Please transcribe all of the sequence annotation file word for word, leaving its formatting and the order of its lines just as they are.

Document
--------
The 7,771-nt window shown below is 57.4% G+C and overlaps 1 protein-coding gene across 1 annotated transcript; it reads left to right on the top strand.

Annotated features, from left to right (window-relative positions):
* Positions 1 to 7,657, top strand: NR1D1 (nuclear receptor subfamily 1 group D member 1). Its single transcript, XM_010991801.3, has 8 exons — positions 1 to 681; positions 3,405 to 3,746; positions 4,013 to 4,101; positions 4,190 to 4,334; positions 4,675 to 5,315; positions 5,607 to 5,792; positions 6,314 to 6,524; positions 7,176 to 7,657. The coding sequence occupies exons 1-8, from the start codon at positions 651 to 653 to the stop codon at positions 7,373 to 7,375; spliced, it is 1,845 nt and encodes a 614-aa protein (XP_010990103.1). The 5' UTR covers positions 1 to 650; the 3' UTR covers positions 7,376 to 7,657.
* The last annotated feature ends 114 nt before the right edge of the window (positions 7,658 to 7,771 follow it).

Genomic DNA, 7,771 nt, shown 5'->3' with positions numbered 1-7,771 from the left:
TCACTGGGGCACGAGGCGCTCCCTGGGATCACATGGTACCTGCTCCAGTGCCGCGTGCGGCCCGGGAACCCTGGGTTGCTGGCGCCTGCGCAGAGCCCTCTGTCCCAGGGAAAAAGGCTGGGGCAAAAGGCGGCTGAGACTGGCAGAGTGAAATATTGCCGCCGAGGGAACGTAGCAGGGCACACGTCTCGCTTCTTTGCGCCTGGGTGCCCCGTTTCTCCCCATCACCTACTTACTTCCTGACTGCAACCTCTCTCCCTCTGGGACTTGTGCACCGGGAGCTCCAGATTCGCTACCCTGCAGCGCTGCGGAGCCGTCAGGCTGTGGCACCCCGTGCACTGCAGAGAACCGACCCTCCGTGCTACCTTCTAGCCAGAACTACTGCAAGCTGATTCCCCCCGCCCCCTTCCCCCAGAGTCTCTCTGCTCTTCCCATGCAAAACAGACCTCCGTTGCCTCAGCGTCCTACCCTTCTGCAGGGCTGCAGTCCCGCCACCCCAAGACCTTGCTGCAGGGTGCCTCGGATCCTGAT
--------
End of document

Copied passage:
The 7,771-nt window shown below is 57.4% G+C and overlaps 1 protein-coding gene across 1 annotated transcript; it reads left to right on the top strand.

Annotated features, from left to right (window-relative positions):
* Positions 1 to 7,657, top strand: NR1D1 (nuclear receptor subfamily 1 group D member 1). Its single transcript, XM_010991801.3, has 8 exons — positions 1 to 681; positions 3,405 to 3,746; positions 4,013 to 4,101; positions 4,190 to 4,334; positions 4,675 to 5,315; positions 5,607 to 5,792; positions 6,314 to 6,524; positions 7,176 to 7,657. The coding sequence occupies exons 1-8, from the start codon at positions 651 to 653 to the stop codon at positions 7,373 to 7,375; spliced, it is 1,845 nt and encodes a 614-aa protein (XP_010990103.1). The 5' UTR covers positions 1 to 650; the 3' UTR covers positions 7,376 to 7,657.
* The last annotated feature ends 114 nt before the right edge of the window (positions 7,658 to 7,771 follow it).

Genomic DNA, 7,771 nt, shown 5'->3' with positions numbered 1-7,771 from the left:
TCACTGGGGCACGAGGCGCTCCCTGGGATCACATGGTACCTGCTCCAGTGCCGCGTGCGGCCCGGGAACCCTGGGTTGCTGGCGCCTGCGCAGAGCCCTCTGTCCCAGGGAAAAAGGCTGGGGCAAAAGGCGGCTGAGACTGGCAGAGTGAAATATTGCCGCCGAGGGAACGTAGCAGGGCACACGTCTCGCTTCTTTGCGCCTGGGTGCCCCGTTTCTCCCCATCACCTACTTACTTCCTGACTGCAACCTCTCTCCCTCTGGGACTTGTGCACCGGGAGCTCCAGATTCGCTACCCTGCAGCGCTGCGGAGCCGTCAGGCTGTGGCACCCCGTGCACTGCAGAGAACCGACCCTCCGTGCTACCTTCTAGCCAGAACTACTGCAAGCTGATTCCCCCCGCCCCCTTCCCCCAGAGTCTCTCTGCTCTTCCCATGCAAAACAGACCTCCGTTGCCTCAGCGTCCTACCCTTCTGCAGGGCTGCAGTCCCGCCACCCCAAGACCTTGCTGCAGGGTGCCTCGGATCCTGAT